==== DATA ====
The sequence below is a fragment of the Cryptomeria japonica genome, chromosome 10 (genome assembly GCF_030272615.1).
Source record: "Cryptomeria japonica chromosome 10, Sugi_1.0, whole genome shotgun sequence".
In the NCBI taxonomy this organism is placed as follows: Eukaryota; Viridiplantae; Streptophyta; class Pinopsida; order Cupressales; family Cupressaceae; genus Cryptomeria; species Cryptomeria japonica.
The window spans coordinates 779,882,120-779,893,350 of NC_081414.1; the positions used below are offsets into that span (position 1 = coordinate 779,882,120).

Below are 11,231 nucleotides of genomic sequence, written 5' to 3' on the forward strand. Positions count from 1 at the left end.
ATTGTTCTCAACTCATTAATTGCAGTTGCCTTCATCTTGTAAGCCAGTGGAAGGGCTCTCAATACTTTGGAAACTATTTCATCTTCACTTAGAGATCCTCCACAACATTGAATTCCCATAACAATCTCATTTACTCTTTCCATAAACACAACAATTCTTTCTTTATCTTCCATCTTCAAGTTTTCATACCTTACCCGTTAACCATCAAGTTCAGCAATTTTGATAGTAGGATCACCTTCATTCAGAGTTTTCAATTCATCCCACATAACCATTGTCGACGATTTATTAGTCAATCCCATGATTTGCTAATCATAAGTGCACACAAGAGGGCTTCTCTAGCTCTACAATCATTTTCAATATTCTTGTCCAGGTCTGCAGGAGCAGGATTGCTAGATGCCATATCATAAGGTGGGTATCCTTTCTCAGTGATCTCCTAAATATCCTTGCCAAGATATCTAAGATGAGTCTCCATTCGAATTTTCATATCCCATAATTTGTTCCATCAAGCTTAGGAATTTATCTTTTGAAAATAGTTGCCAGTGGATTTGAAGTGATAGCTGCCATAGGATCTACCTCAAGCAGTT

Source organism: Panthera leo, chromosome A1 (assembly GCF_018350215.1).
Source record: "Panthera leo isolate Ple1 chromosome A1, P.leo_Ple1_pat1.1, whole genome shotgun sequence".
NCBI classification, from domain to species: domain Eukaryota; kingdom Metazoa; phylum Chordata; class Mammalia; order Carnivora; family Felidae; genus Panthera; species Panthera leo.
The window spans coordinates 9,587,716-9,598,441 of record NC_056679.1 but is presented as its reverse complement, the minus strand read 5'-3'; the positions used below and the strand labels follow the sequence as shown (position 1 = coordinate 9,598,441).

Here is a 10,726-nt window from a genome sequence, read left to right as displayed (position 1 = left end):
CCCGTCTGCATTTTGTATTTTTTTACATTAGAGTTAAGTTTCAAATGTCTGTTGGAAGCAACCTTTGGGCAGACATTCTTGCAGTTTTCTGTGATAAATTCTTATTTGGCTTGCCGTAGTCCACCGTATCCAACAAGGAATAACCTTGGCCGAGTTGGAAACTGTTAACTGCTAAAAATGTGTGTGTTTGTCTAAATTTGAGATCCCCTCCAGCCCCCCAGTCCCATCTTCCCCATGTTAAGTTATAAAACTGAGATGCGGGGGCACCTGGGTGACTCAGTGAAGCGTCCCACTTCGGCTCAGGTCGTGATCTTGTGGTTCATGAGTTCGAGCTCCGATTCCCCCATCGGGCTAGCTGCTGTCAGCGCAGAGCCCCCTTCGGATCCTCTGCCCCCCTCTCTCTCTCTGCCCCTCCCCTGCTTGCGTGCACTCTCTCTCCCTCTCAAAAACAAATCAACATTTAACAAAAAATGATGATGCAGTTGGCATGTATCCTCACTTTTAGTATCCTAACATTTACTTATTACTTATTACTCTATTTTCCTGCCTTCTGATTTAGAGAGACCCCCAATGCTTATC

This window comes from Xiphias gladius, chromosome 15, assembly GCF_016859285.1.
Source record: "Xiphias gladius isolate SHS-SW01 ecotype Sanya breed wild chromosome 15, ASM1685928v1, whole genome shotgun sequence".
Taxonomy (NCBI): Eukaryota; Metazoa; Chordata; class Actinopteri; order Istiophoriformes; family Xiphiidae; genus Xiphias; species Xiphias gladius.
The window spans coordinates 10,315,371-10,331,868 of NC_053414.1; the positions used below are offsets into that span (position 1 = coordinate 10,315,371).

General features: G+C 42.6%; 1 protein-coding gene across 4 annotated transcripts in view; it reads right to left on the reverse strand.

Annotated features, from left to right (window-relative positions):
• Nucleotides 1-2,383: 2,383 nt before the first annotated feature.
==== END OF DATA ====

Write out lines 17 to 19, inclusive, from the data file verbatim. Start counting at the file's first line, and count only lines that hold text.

General features: G+C 42.6%; 1 protein-coding gene across 4 annotated transcripts in view; it reads right to left on the reverse strand.

Annotated features, from left to right (window-relative positions):
• Nucleotides 1-2,383: 2,383 nt before the first annotated feature.